NSW women are healthier than ever

Brad Buzzard 7 December 2017

Woman getting ready for run and stretching her right leg

But experts say there’s more to be done.

The overall health of NSW women is better than ever according to a newly released women's health snapshot.

The 2017 Health and Wellbeing Report, which is part of the Women in NSW report series, shows the number of deaths from coronary heart disease has nearly halved since 2002. It is probably no coincidence that the number of female smokers has also halved since that time.

Women are also more physically active than ever.

Minister for Women Tanya Davies said we should celebrate these results, but that there is more work to be done.

“There are still factors that impact the overall health of women in NSW, such as where women live and their socioeconomic status,” Davies said in a statement.

Some of the more concerning findings centre on cancer, the leading cause of death for NSW women aged 45-74. One in four women in NSW will die from cancer, yet not enough are being screened.

In the two years leading up to December 2016, more than 44% of women failed to receive a pap test to screen for cervical cancer. There are also socioeconomic factors at play; Aboriginal and linguistically diverse women are less likely than the general population to screen for breast cancer.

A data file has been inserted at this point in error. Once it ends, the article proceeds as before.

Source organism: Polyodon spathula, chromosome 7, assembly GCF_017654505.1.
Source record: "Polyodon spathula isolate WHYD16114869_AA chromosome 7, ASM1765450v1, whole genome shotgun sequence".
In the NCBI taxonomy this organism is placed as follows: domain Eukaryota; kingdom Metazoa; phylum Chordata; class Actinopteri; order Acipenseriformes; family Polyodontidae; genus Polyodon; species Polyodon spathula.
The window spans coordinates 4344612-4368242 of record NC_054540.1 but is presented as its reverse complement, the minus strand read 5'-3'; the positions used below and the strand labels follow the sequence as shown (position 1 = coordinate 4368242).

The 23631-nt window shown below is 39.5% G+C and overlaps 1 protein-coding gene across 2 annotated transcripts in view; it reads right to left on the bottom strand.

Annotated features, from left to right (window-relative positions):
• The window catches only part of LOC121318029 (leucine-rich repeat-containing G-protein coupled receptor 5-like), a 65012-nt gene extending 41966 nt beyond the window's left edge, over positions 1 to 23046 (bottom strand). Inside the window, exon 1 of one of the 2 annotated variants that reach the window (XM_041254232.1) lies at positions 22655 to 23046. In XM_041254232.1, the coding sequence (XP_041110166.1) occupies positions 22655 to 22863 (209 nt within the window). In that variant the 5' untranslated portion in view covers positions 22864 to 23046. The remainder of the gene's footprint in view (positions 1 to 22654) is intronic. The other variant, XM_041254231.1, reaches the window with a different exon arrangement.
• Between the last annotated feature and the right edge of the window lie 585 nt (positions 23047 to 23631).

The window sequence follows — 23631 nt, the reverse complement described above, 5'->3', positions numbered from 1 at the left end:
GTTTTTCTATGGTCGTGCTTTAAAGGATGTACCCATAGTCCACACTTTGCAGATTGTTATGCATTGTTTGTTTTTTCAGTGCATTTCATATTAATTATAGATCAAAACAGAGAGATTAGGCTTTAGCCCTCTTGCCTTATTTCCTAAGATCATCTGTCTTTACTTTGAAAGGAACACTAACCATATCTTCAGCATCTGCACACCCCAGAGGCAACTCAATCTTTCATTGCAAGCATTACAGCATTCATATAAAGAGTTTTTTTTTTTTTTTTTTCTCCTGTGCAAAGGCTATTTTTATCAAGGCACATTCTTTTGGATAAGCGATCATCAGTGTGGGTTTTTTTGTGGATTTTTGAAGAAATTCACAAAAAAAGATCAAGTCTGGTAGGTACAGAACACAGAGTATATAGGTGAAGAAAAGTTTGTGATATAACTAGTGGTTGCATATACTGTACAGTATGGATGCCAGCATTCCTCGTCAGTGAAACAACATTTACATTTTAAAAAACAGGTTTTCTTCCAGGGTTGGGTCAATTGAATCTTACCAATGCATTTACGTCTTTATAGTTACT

Obesity is also a problem. Since 2002, the proportion of women who were obese has gradually increased from 15% to 21%. The figure is higher for women in regional and remote areas of NSW.

While not as visceral as cancer and obesity, mental health is also a concern. The study shows that 14% of all women reported experiencing high or very high levels of psychological distress, with those aged 16-24 the most affected (21.6%). And almost 20% of women aged 16 years or older engage in risky drinking behaviours.

Davies says the NSW Government and the community need to continue working together to improve health education and access to services.

“The NSW Government is responding to these challenges to improve health and reduce inequity… however, good health can only be achieved by working together with the community and across Government departments,” Davies said in her forward to the report.

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